Jill at Feministe responds to a Clinton candidacy autopsy in the Washington Post by Linda Hirshman on the future of feminism. By all means, read the whole thing, because there is much for the brain to munch on; but I liked this bit here where Jill responds to Hirshman’s thesis that feminism got bogged down by concerns of race, class, and sexuality, inhibiting strategic alliances among various groups:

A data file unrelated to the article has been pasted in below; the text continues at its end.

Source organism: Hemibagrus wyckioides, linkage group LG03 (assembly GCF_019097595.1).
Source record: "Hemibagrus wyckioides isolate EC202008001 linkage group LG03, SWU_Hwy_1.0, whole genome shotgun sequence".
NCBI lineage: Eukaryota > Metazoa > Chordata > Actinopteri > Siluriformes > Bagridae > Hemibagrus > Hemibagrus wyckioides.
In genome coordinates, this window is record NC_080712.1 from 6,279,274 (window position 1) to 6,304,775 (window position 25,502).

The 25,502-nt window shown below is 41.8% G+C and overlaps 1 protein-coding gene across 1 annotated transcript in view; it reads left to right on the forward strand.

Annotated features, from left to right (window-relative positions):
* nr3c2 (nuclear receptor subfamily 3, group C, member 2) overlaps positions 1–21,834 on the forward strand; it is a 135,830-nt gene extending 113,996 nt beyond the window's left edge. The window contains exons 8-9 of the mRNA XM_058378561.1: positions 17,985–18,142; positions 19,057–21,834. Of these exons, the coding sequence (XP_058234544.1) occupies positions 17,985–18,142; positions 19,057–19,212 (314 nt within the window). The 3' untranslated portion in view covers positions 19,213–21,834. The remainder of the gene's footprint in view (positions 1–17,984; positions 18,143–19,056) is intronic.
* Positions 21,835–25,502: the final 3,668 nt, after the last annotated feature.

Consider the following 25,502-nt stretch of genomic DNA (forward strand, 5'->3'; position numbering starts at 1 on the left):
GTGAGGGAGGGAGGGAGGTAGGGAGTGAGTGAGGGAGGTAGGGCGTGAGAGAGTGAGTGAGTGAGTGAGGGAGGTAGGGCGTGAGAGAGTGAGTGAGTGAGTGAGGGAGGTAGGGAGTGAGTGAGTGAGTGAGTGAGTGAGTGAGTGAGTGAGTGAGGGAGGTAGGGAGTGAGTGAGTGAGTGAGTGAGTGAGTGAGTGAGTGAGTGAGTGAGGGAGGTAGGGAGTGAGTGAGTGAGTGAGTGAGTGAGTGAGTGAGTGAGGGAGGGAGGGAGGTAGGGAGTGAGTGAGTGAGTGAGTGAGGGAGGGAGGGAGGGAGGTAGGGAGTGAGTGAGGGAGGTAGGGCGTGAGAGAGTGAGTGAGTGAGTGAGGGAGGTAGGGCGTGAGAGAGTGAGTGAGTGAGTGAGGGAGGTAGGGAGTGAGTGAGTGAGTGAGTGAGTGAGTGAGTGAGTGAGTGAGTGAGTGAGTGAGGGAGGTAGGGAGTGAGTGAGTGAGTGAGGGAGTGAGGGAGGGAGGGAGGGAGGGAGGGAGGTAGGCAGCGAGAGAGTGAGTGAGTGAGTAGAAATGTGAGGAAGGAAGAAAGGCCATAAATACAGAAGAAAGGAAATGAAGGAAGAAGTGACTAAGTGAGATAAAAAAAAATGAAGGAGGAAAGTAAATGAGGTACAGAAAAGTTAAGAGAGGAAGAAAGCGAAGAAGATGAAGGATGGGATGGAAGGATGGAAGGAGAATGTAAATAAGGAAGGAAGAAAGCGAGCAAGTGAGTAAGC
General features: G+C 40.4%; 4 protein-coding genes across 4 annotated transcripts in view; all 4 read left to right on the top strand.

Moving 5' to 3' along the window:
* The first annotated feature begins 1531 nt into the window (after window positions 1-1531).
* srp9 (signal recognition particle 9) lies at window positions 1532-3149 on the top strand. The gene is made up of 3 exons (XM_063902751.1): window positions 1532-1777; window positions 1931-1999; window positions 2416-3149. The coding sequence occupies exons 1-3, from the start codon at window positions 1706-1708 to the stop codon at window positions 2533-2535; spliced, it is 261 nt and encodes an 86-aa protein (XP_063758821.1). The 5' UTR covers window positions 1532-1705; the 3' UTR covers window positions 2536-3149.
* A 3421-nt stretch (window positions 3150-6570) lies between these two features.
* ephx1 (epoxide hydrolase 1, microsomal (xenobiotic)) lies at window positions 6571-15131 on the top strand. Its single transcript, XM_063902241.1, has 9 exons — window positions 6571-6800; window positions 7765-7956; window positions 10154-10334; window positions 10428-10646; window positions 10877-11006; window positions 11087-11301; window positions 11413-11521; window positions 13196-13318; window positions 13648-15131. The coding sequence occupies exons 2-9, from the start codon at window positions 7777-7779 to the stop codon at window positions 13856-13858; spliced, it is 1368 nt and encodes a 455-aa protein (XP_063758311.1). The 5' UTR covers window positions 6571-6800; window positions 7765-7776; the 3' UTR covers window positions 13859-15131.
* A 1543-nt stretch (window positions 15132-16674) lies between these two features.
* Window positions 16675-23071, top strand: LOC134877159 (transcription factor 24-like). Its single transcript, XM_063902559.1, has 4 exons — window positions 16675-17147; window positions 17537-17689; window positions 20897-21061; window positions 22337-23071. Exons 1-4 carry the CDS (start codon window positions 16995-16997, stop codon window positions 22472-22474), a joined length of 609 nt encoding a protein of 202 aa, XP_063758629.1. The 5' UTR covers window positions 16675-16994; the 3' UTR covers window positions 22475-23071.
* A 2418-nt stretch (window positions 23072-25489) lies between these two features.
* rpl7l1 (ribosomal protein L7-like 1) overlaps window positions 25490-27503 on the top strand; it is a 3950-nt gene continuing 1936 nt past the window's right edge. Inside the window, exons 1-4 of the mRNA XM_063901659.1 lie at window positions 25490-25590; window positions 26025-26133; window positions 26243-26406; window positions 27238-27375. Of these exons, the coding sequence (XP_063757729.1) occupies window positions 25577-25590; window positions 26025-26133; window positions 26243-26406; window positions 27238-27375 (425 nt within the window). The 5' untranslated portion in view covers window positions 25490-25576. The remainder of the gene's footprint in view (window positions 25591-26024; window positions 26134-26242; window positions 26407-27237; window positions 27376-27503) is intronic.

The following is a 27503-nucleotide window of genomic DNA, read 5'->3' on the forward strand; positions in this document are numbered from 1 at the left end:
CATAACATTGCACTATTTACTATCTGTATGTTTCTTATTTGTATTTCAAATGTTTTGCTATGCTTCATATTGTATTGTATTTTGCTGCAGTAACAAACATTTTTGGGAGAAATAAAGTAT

But my main concern comes at the way the issues are split into authentic “feminist” issues and those “other” issues that those “other” women are trying to integrate into feminism. It’s a question of who feminism belongs to, and who is entitled to set out its goals and concerns. I view feminism as a collective, where women of all backgrounds can set the agendas and push the movement forward. I don’t think feminism has to be a unified force on all fronts; I don’t think it’s main purpose is to get the right Democrats elected. Electing progressive politicians is a crucial goal for some parts of the feminist movement, but it’s not the be-all end-all to the movement. And since I see feminism as ideally offering equal space for women of all backgrounds, I don’t see why middle-class white women’s issues are more purely feminist that the issues raised by poor women or Black women or Hispanic women, or any other group of women. The issues that disproportionately effect middle-class white women are also issues colored by race and class — but because they’re the dominant race and the dominant class, that gets glossed over. It seems to me to be an unfair double standard. And it seems to me that white middle-class feminists shouldn’t be doing the same thing that the white guys have always done: We should not be telling other women to forgo their issues for the ones we deem important. We should not be telling other women to wait their turn. We should not construct a movement that assumes “woman” to only represent one narrow construction of womanhood.